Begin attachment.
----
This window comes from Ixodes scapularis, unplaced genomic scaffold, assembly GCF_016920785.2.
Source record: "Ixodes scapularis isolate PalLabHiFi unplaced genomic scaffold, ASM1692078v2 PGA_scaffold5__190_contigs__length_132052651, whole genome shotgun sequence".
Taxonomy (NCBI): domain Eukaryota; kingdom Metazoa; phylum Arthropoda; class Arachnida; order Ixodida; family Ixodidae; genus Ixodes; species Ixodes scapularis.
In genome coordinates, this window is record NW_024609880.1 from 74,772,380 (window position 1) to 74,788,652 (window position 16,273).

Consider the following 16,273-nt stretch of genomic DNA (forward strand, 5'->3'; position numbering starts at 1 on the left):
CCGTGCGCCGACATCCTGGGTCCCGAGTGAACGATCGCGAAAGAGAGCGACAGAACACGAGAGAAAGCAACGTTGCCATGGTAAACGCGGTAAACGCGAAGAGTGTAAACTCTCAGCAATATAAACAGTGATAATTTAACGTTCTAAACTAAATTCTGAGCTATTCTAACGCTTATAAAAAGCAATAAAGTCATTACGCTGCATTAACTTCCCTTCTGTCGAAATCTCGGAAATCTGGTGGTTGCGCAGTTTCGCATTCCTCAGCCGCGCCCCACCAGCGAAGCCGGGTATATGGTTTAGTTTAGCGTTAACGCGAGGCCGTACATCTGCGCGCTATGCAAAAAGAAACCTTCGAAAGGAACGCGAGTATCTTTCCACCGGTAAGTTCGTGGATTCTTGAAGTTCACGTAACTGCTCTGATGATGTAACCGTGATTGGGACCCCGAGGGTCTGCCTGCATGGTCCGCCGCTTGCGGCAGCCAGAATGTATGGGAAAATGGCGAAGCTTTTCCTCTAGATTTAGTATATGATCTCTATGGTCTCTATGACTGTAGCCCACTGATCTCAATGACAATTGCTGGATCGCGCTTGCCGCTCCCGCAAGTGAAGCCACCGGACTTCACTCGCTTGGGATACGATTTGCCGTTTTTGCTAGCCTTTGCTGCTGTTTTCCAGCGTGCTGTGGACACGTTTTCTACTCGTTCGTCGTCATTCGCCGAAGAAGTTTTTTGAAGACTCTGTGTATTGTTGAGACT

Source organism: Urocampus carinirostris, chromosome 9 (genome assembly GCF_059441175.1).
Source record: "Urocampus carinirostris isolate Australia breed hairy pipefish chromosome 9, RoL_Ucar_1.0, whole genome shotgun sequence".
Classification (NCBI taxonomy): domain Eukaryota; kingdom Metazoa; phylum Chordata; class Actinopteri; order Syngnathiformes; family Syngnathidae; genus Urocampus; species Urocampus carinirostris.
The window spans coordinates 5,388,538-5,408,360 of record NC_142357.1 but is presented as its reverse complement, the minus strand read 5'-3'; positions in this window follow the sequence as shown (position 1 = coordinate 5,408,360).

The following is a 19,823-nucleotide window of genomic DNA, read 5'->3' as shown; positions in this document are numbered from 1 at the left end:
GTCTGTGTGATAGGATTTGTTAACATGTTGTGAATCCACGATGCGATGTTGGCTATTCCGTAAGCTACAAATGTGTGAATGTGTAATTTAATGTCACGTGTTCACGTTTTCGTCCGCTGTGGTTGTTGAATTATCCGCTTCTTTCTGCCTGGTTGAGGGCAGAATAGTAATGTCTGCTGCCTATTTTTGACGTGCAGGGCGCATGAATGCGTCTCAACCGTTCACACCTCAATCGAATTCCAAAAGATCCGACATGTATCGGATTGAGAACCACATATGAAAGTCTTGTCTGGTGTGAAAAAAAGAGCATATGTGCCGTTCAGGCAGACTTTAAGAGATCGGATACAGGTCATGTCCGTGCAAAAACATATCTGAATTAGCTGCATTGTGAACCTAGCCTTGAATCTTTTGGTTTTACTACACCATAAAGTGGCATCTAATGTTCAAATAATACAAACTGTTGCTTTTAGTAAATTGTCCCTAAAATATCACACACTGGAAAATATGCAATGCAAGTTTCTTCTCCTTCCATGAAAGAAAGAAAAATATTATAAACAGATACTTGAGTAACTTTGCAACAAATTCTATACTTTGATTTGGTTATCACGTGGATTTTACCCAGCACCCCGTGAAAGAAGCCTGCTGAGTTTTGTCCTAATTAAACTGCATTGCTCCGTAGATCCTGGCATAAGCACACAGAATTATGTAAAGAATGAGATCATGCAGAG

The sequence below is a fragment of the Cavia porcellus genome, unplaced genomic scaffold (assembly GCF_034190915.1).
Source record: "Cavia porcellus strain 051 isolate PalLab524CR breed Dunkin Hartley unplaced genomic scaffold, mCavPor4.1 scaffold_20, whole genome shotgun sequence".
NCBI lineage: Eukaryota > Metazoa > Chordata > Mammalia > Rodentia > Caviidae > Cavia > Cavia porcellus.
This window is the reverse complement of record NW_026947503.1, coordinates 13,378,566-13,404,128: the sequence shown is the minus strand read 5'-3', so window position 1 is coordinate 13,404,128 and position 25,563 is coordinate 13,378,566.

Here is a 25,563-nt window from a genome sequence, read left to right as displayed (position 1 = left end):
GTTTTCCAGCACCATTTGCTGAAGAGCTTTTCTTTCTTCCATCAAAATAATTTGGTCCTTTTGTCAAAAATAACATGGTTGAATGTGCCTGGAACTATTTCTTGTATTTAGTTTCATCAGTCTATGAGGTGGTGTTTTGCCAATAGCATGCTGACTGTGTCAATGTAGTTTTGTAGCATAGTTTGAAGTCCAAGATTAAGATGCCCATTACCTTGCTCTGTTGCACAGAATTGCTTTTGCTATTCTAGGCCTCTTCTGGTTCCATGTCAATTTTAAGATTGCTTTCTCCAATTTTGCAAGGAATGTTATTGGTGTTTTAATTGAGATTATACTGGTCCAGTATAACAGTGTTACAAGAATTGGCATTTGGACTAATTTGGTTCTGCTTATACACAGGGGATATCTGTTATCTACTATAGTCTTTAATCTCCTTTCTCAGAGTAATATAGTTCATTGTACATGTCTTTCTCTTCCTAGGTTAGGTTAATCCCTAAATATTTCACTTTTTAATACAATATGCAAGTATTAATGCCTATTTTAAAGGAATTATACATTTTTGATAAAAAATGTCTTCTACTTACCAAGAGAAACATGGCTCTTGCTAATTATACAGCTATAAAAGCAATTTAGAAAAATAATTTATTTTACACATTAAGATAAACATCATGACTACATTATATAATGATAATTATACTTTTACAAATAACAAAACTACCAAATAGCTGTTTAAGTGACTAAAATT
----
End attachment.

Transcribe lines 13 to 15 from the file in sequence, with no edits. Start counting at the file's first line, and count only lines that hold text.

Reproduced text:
The sequence below is a fragment of the Cavia porcellus genome, unplaced genomic scaffold (assembly GCF_034190915.1).
Source record: "Cavia porcellus strain 051 isolate PalLab524CR breed Dunkin Hartley unplaced genomic scaffold, mCavPor4.1 scaffold_20, whole genome shotgun sequence".
NCBI lineage: Eukaryota > Metazoa > Chordata > Mammalia > Rodentia > Caviidae > Cavia > Cavia porcellus.